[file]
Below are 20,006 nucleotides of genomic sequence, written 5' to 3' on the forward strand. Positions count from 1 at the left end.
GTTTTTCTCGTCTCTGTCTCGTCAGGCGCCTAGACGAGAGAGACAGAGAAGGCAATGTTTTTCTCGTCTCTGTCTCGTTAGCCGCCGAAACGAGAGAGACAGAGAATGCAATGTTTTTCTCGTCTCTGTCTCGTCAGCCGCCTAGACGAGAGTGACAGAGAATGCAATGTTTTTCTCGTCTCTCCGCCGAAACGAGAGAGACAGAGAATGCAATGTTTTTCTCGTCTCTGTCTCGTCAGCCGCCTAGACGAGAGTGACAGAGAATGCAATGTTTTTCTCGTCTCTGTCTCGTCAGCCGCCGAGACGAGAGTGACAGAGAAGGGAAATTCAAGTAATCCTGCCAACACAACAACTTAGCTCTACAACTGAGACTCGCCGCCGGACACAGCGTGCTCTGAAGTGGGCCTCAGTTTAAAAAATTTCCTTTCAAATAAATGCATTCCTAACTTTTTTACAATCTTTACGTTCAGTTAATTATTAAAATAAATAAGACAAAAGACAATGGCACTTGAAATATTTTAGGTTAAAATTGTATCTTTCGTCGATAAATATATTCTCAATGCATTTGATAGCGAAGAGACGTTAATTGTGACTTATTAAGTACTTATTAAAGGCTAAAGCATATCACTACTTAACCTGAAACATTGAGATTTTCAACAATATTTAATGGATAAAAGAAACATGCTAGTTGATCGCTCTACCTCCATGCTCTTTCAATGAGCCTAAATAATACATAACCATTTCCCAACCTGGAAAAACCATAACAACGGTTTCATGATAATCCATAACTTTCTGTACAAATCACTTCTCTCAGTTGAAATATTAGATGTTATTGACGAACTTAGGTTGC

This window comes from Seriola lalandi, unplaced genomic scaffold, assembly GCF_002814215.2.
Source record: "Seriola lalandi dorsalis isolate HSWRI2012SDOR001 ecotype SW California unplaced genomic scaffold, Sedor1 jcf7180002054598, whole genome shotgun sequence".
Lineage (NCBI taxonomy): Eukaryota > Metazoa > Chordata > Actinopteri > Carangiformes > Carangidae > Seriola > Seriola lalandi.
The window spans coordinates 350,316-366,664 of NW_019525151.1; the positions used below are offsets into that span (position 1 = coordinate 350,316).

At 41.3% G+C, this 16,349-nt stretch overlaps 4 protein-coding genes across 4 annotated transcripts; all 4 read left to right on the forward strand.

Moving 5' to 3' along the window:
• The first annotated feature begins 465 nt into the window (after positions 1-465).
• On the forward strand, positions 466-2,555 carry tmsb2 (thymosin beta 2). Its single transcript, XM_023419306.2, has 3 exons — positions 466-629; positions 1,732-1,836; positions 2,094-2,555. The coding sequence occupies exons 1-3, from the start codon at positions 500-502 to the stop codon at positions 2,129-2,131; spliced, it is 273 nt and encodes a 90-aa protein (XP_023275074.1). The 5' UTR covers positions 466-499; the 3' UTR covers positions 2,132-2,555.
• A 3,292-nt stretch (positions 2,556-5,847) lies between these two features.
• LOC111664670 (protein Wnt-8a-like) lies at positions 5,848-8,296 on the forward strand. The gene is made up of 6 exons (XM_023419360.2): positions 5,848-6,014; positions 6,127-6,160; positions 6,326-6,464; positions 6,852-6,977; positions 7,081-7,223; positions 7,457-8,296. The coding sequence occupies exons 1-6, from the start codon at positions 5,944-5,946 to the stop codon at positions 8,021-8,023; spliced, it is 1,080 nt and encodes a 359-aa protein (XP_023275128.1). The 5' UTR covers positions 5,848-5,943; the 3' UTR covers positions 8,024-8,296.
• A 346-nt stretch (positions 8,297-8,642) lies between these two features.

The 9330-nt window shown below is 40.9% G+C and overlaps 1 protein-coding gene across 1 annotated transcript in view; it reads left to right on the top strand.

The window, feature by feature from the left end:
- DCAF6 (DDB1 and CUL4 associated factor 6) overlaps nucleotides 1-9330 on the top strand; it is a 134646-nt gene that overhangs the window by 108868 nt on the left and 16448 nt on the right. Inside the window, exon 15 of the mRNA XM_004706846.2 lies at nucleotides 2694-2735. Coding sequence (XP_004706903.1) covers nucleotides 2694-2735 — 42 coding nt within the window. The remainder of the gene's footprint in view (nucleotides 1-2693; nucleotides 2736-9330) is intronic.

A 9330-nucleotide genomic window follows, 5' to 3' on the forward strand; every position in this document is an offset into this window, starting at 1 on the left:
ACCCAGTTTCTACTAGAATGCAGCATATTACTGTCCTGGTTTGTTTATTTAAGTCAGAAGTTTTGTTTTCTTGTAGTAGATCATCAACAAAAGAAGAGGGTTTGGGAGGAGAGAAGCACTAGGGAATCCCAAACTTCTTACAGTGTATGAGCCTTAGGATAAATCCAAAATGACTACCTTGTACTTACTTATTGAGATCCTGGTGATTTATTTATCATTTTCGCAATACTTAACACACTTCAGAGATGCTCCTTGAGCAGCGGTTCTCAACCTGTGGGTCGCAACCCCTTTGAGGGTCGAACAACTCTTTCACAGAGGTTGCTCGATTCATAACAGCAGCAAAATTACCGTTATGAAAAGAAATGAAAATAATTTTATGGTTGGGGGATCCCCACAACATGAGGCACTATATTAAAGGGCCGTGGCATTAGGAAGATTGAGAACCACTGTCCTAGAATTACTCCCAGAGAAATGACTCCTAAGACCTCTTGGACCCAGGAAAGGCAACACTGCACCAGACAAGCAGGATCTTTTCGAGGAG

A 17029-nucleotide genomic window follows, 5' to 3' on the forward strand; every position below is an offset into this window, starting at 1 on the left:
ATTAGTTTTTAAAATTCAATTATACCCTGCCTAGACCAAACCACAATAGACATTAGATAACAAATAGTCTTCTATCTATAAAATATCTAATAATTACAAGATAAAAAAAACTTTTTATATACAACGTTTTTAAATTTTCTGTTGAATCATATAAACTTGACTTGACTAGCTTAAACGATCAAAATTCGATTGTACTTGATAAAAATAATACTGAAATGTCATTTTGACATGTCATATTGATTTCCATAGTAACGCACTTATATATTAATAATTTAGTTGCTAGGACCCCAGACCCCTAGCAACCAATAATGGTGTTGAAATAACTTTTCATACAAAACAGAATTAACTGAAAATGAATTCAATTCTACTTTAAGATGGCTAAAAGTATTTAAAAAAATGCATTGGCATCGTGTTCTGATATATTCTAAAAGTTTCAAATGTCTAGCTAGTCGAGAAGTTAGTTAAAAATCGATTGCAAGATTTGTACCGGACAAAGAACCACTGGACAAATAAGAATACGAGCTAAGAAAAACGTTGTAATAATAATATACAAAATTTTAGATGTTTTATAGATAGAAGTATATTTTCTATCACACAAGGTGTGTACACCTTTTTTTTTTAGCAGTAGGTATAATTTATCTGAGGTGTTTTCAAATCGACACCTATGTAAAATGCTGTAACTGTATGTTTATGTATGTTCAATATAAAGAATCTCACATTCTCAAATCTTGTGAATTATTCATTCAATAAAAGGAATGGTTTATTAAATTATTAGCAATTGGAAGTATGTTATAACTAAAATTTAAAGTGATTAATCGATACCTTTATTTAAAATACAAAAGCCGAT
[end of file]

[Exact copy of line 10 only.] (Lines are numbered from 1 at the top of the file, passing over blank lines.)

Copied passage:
• On the forward strand, positions 466-2,555 carry tmsb2 (thymosin beta 2). Its single transcript, XM_023419306.2, has 3 exons — positions 466-629; positions 1,732-1,836; positions 2,094-2,555. The coding sequence occupies exons 1-3, from the start codon at positions 500-502 to the stop codon at positions 2,129-2,131; spliced, it is 273 nt and encodes a 90-aa protein (XP_023275074.1). The 5' UTR covers positions 466-499; the 3' UTR covers positions 2,132-2,555.